On April 20, 1999, two boys left an indelible stamp on the American psyche. Their goal was simple: to blow up their school, Oklahoma-City style, and to leave "a lasting impression on the world." Their bombs failed, but the ensuing shooting defined a new era of school violence—irrevocably branding every subsequent shooting "another Columbine."
When we think of Columbine, we think of the Trench Coat Mafia; we think of Cassie Bernall, the girl we thought professed her faith before she was shot; and we think of the boy pulling himself out of a school window—with the whole world watching him. In this riveting piece of journalism nearly ten years in the making comes the story none of us knew. This revelatory book offers a profile of teenage killers that goes to the heart of psychopathology. Dave Cullen, the acclaimed journalist who followed the massacre from day one, lays bare the callous brutality of mastermind Eric Harris and the quavering, suicidal Dylan Klebold, who went to prom three days earlier and obsessed about love in his journal.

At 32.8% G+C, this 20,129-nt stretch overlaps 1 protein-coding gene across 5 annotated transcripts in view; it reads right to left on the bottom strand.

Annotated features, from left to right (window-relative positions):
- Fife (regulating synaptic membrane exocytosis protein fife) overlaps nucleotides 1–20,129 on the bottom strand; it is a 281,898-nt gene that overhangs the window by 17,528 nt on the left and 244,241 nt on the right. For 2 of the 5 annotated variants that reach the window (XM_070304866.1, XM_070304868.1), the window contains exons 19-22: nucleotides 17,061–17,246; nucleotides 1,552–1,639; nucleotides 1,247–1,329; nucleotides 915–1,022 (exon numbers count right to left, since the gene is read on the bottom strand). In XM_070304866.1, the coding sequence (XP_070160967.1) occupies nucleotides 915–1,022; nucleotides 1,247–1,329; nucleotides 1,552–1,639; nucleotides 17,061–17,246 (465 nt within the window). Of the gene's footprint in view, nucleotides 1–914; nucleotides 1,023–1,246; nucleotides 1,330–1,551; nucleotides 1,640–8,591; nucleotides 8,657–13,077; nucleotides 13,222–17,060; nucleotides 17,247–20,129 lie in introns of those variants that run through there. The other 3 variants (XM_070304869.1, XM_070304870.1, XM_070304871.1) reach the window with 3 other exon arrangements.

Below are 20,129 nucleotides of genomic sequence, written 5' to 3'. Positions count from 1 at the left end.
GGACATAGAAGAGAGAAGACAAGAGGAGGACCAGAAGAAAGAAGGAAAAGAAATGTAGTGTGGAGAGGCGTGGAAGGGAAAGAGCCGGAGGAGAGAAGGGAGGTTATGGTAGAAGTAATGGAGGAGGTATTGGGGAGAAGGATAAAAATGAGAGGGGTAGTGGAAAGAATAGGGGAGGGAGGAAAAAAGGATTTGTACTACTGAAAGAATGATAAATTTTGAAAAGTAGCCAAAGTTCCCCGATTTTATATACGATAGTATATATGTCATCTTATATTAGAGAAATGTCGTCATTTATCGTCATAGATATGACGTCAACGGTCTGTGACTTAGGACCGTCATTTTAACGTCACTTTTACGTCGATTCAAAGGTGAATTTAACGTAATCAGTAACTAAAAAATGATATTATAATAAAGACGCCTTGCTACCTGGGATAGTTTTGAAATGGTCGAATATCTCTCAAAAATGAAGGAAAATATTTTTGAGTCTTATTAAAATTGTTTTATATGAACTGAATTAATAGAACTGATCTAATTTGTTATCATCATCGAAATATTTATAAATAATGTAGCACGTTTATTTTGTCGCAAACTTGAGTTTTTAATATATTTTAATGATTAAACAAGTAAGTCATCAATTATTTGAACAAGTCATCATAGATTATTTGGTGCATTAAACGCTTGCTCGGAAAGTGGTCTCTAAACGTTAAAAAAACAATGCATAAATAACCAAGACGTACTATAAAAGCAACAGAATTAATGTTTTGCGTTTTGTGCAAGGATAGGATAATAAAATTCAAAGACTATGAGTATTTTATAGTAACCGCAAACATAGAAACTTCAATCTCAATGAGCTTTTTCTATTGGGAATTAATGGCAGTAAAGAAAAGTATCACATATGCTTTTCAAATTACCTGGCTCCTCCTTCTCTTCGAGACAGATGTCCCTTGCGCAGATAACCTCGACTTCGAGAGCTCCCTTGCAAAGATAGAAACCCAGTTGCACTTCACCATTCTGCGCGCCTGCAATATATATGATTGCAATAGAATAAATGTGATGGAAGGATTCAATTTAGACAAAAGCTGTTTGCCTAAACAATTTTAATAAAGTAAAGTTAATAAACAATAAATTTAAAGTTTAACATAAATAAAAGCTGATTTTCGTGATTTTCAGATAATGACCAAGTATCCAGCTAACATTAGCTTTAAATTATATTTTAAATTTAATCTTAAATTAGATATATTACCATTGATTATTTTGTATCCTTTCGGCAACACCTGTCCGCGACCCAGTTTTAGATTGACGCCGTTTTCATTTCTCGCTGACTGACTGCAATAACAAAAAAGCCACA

The result is an astonishing account of two good students with lots of friends, who came to stockpile a basement cache of weapons, to record their raging hatred, and to manipulate every adult who got in their way. They left signs everywhere, described by Cullen with a keen investigative eye and psychological acumen. Drawing on hundreds of interviews, thousands of pages of police files, FBI psychologists, and the boys' tapes and diaries, he gives the first complete account of the Columbine tragedy.
In the tradition of Helter Skelter and In Cold Blood, Columbine is destined to be a classic. A close-up portrait of hatred, a community rendered helpless, and the police blunders and cover-ups, it is a compelling and utterly human portrait of two killers—an unforgettable cautionary tale for our times.
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